Joel Rosenblatt
March 14, 2014

Google Inc., the world’s largest Internet-search provider, is seeking to black out portions of a court hearing transcript that includes information on how it mines data from personal e-mails.

Google, fighting a lawsuit claiming its interception of e-mails amounts to illegal wiretapping, asked U.S. District Judge Lucy H. Koh in a filing yesterday to redact “confidential” information from the transcript, without being more specific. The key revelation at the Feb. 27 hearing was the existence of “Content Onebox,” used by Google to intercept e-mails for targeted advertising and to build user profiles, Sean Rommel, a lawyer for plaintiffs, told the judge at the time.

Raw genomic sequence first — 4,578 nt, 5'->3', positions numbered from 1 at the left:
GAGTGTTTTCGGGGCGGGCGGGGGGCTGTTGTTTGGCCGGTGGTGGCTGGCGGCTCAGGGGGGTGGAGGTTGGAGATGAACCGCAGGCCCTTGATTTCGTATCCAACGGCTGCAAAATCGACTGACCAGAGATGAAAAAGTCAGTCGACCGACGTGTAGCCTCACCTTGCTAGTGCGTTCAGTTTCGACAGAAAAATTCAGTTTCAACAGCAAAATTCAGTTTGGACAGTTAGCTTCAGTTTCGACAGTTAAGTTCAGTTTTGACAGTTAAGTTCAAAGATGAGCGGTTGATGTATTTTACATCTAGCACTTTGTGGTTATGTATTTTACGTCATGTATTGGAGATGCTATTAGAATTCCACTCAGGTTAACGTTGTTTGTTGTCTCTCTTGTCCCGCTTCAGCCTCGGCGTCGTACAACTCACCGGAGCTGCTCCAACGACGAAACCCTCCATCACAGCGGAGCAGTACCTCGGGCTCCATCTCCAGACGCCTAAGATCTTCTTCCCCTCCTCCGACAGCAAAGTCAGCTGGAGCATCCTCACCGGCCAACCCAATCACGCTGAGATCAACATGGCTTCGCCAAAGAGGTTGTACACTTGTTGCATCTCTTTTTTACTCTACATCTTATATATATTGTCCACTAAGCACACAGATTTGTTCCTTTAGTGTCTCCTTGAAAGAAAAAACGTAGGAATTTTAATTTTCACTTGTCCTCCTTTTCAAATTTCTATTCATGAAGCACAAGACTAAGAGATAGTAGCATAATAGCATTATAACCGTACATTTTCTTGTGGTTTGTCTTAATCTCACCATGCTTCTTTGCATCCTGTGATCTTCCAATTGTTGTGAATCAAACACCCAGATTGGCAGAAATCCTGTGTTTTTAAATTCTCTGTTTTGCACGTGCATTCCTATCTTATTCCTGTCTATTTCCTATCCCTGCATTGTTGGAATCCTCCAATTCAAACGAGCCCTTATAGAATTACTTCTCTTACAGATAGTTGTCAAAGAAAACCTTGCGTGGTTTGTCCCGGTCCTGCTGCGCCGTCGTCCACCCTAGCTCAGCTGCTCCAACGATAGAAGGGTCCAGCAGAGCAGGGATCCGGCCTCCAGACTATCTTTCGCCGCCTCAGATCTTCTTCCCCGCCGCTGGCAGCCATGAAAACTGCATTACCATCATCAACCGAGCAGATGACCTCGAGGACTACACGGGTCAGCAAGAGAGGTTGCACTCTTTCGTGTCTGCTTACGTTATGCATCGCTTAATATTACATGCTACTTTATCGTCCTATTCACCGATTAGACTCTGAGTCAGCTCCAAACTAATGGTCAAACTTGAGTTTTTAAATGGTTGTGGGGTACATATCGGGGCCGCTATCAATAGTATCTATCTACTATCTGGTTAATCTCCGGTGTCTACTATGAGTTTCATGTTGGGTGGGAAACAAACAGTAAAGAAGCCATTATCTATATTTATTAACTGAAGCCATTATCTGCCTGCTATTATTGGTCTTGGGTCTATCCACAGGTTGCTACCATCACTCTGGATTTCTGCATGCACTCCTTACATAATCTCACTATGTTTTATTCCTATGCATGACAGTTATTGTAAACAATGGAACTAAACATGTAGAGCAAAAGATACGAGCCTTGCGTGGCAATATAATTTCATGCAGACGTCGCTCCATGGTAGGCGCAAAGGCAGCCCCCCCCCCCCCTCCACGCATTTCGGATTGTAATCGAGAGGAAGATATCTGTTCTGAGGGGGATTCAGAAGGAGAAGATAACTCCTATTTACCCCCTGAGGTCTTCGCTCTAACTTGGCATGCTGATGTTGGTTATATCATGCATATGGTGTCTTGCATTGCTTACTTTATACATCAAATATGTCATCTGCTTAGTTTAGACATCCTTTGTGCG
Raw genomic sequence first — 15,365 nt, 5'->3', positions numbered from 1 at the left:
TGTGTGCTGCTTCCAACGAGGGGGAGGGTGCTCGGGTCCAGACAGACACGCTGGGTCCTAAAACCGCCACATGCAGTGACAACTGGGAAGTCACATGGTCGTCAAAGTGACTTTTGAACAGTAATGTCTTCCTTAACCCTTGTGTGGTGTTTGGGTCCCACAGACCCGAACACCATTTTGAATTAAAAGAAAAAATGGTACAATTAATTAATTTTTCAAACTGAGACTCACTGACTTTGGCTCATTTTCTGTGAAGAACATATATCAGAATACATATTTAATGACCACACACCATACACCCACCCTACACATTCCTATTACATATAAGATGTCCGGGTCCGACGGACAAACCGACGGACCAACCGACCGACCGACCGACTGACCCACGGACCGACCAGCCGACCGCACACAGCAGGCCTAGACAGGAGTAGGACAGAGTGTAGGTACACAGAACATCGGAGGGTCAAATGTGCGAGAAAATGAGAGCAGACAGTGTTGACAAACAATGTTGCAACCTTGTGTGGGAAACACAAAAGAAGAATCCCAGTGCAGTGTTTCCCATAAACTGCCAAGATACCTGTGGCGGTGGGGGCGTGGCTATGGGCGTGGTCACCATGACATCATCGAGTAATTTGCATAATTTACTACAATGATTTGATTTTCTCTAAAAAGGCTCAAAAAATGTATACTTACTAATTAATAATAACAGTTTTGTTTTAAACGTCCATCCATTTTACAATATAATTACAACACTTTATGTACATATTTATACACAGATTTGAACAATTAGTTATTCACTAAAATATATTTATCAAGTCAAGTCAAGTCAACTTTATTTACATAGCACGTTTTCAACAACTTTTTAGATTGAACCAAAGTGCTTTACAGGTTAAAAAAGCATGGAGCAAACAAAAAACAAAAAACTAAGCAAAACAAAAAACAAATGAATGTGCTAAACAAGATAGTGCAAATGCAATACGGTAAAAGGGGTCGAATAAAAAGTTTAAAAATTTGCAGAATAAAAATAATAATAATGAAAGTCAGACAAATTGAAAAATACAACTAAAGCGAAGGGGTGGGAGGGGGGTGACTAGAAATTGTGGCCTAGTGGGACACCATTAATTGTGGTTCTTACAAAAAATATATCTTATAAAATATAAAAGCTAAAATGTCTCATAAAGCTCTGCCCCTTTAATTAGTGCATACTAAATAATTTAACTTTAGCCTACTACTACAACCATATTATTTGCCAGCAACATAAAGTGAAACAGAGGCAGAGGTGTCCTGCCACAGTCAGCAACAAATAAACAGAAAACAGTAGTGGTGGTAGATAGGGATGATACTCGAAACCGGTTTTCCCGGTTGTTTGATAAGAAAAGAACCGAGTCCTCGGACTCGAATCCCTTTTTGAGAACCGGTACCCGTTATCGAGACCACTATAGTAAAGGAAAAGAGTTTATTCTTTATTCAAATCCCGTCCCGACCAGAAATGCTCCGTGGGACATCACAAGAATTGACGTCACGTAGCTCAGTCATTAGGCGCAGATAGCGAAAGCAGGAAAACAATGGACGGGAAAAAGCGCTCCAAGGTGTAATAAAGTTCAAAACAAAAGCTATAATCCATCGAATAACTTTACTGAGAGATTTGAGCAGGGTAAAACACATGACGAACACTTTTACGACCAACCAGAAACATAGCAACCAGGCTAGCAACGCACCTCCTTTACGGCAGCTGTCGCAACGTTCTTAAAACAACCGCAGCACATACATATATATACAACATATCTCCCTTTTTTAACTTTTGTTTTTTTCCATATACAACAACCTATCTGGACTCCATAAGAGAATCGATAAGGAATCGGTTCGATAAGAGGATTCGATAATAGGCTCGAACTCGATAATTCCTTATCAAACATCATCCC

The hearing in federal court in San Jose, California, was to determine whether the lawsuit will proceed as a group suit, or class action. Koh’s ruling will have implications for other e-mail privacy cases assigned to her that were filed last year against Yahoo! Inc. and LinkedIn Corp.

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